God, I Don’t Want To Be Isaiah (is that OK?)

I recently got a call from a young pastor who was trying to decide if his attitude was wrong concerning his desire to see his church experience serious growth. The answer, of course, is...it depends. There is no doubt that it is possible to "do ministry" from improper motives. In his letter to the Philippians Paul says that he is aware that some are preaching the gospel out of a sense of selfish ambition (1:15-17). If a pastor desires for his ministry to grow so that he will be recognized as a great leader, and so that his latest book will sell more copies, yes, that is a problem. I don't think we need to spend much time arguing that point. It is legitimate, however, to consider whether it is wrong to desire ardently to see one's ministry opportunities grow and expand.

One passage that is instructive is Isaiah 6. This portion of Scripture is often quoted and referenced, but we normally stop too early. The first few verses (1-7) describe Isaiah's vision of the glorious, pre-Incarnate Christ. Isaiah saw the glory of God and was overwhelmed. He was made uncomfortably aware of his sin and unworthiness in stark contrast to God's beauty and perfection. These points are usually well-explained. In verse 8 the LORD then asks for a volunteer for a mission. Isaiah jumps at the opportunity. This is also explained with some frequency. The problem is that this is where we tend to stop. This is understandable because the rest of this chapter takes an unexpected and uncomfortable twist. After Isaiah volunteers to be God's spokesman, God tells him to go preach so that the people will be hardened and completely turned away from God. When Isaiah asks how long he must deliver this message, God says, "Until cities are devastated and without inhabitant, houses are without people, and the land is utterly desolate." I could be wrong, but I don't think many guys go to seminary with that as their goal. Now the question is, am I wrong to think "God, please don't make me be Isaiah"?

Before we go any further, a very important guideline for every believer to remember -whether in vocational ministry or not-is that God does not require his followers to change anyone on their own. Apart from the work of God's Word through His Spirit we cannot effect any spiritual change. Thus, the pressure is not on us as God's messengers to administer God's Word so perfectly that people will be changed and our ministries will be "successful." God promises (Isaiah 55:11) that His Word will be effective. The Word of God will accomplish His purpose in a given situation. It is not the duty of God's messenger to determine God's plan. It is the messenger's duty to deliver the message faithfully.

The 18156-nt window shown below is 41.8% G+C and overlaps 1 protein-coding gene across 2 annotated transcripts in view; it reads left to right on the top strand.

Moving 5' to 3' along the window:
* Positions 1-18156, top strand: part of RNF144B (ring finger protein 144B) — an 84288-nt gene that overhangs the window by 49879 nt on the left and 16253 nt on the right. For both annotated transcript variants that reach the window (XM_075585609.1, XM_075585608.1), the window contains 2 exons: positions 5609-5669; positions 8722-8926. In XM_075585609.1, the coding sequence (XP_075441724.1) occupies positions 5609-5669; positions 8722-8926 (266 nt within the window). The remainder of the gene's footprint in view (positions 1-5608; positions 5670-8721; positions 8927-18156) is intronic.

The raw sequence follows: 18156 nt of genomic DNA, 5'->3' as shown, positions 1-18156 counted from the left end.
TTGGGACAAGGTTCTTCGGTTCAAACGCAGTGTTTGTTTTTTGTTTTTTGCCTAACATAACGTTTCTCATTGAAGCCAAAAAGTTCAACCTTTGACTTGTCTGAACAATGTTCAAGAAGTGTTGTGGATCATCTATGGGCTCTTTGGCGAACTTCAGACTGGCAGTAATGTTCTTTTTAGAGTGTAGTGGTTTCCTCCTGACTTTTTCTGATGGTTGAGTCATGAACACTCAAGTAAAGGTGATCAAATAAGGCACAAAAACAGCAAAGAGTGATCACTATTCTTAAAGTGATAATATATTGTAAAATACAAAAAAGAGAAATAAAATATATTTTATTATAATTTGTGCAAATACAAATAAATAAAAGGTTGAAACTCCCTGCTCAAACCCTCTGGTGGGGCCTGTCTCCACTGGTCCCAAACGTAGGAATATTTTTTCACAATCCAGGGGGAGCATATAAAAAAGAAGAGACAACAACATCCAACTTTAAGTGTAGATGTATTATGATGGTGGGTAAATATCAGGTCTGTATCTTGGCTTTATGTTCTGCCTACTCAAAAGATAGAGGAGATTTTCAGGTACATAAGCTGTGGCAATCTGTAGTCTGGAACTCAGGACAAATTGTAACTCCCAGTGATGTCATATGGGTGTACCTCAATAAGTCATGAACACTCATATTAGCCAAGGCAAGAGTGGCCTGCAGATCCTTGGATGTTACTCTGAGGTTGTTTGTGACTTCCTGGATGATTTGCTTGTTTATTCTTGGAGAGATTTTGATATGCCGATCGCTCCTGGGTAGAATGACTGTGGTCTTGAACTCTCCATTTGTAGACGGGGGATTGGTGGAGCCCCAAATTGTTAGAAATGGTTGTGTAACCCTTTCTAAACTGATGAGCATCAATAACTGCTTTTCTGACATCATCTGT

Now, since we are clear about the duty of the messenger of God, we return to his desire for his ministry. It seems clear that, though God does sometimes call on His messengers to deliver a message of hardening and judgment, it should not be the desire or goal of the believer to deliver such a message. Jonah is a good example of a messenger who had bad motives. Though he delivered God's message to Nineveh and saw a great revival, his desire was for that great city to experience God's wrath. In chapter 4 of the book of Jonah, God clearly shows his displeasure at Jonah's attitude.

The Apostle Paul gives another example for believers-this time a positive one. Paul clearly demonstrates throughout his writings a burning desire to reach and influence as many people as possible. A good example of this is in Romans 1:9-13. Paul says that he constantly prayed for an opportunity, he had longings, and he had made plans to go to them. What was his motivation? Paul wanted to "obtain some fruit" among them. Paul had spiritual ambitions which were viewed positively. If you are not convinced by this example, perhaps an examination of Jesus' own ministry would be helpful. In one of the most poignant statements in all of Scripture, Jesus laments his inability to realize a successful ministry among the people of Jerusalem."O Jerusalem, Jerusalem, who kills the prophets and stones those who are sent to her! How often I wanted to gather your children together, the way a hen gathers her chicks under her wings, and you were unwilling." (Matthew 23:37)

Not only is it not improper to desire to see God work in your ministry, but based on Jesus' example it is the correct attitude to have. The key point to remember is that we must not attempt to achieve results through force of personality, programs, or any other manipulations. God's Word will achieve results. We must trust the sovereignty of God as He furthers His kingdom as He thinks best.

 

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